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Baekundae Montain, 836 m, Seoul, November 2009.

A long cue of Koreans along cables on the last 100 m up to Baekundae Mountain (very far distance). (Click on picture to enlarge).

Top of Baekundae Mountain, 836 m. Background outskirts of Seoul.

A stop-over in Seoul, just a single day to spend. What to do? Seoul is one of the biggest cities in the world with over 10 million people, and you could easily get lost among monotonous buildings, streets and traffic.

Staying at the Hyatt at the airport there is a also a logistics problem. Seoul centre is around 75 km and over 1.5 hour in travelling time. The high speed train to Seoul Central Station that would take only 30 minutes, will not be finished until mid 2009.

The obvious choice is one of the many mountains north of Seoul in the Bukhansan National Park. Parks, museums and temples I could do another time when staying in down-town Seoul.

I rented a Hotel limousine taxi for the day to cover the 80 km to the mountain quickly cutting the one-way, complicated 2 hour travelling time to 1 hour. This was only Euro 120 and the taxi driver, Kim, was very happy with such a good customer. He played Abba, Beatles and Carpenters music, his music when he was young.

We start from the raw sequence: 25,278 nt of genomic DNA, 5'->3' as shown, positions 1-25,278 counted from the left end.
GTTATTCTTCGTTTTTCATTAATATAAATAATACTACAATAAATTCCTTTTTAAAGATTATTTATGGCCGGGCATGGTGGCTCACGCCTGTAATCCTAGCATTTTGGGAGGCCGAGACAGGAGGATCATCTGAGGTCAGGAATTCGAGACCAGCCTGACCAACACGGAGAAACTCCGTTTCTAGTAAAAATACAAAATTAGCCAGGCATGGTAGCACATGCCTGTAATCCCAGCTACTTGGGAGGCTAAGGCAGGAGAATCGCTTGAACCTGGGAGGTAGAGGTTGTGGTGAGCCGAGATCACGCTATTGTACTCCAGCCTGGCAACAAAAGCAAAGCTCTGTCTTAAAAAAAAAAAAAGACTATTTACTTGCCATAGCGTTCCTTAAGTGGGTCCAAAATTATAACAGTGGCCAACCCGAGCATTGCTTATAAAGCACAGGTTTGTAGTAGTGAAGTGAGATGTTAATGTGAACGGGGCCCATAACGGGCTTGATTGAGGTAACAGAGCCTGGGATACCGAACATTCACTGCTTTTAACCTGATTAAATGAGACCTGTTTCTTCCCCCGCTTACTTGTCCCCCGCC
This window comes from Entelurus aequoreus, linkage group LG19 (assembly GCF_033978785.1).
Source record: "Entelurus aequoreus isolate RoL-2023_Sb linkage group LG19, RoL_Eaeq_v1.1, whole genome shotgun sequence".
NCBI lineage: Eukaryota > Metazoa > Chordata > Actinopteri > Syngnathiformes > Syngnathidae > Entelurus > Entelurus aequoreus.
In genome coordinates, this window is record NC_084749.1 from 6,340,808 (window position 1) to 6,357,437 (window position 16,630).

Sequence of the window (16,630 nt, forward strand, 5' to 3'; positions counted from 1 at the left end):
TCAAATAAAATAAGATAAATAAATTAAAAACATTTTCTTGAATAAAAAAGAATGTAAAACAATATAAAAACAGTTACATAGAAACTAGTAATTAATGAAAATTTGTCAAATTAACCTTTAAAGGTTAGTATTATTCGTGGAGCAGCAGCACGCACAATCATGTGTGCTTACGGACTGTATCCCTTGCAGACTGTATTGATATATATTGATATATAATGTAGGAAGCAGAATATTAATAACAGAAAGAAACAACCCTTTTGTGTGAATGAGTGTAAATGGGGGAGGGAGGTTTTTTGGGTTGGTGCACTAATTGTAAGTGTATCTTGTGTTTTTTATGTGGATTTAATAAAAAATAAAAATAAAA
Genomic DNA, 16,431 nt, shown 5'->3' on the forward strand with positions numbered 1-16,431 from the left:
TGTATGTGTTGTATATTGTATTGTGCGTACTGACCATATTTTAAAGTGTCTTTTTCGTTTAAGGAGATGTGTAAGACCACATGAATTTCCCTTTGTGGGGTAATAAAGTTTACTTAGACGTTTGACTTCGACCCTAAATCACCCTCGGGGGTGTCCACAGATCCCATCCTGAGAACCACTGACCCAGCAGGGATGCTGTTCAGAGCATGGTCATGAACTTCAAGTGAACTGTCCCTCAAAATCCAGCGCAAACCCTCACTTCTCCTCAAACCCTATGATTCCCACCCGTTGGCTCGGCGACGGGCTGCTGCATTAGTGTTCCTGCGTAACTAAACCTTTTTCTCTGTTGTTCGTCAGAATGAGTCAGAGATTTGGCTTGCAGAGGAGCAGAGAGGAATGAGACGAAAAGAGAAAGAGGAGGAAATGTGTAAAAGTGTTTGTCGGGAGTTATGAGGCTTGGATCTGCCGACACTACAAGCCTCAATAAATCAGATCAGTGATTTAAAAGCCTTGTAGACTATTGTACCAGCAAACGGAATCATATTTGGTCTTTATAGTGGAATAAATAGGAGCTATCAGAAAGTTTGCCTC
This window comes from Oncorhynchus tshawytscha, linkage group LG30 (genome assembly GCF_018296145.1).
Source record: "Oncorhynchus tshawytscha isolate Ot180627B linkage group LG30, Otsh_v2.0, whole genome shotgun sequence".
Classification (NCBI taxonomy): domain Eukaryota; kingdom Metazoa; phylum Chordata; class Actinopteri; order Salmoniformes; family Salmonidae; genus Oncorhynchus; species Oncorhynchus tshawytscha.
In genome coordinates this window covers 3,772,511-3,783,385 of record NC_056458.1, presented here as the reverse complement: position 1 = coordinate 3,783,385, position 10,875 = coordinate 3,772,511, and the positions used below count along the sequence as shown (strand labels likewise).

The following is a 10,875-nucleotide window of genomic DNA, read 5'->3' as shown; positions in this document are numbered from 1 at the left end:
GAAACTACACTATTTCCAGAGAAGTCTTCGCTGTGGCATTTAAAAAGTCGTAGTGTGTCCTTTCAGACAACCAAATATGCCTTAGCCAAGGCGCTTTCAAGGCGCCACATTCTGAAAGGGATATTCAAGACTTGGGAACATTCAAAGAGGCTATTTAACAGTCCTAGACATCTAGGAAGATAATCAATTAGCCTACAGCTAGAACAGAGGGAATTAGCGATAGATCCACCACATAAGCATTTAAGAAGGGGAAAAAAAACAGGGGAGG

He said he would happily join me in going up the mountain, serving as a guide. Close to the park we asked a hiker, another Kim, for the route, and she hopped in the taxi and also went along. Now I had two guides, Kim and Kim, both their last name.

The entrance is very busy, their were around a 1000 hikers passing and several restaurants. Koreans are know to be serious hill walkers, young and old.

They hesitated when I said I wanted to go up Baegubae Moutain and not one of the lower peaks but went along.

We passed groups of 5-10 hikers at a time. It was busy. There were some 40,000 hikers in the greater area and perhaps some 10,000 on our 4 km long trail to the top today.

Weather was fine, 15 degrees Celsius and mostly cloudy. The ground was reasonably dry and my running shoes would be fine.

Among the many Koreans, the few Westerners stood out. There were only a few, perhaps some 10 or 20. They looked lost, feeling uneasy among so many Koreans. Most were young and many are English teachers on a work holiday. Korea attracts few Western tourists.

The 0.9 km sign sounded hopeful. Only 15 minutes? I said. And another15 minutes for pictures?

This proved to be optimistic. The path now changed in a very rocky stair case, going up steeply. At a pass there was a wooden stair case and the last 100 meters up was steeply up on barren rocks secured by cables, in places fairly steep. The problem was not the steepness but the number of people. You often had to wait at steeper sections for a cuen of people, where you had to pull yourself up along the cables.

The top had a nice view at the other granite pinnacles and at the Norhtern outskirts of Seoul.

View at the peaks near the SE entrance of the Bukhansan National Park. Baekundae Montain in the very far distance.

Kim and Kim.

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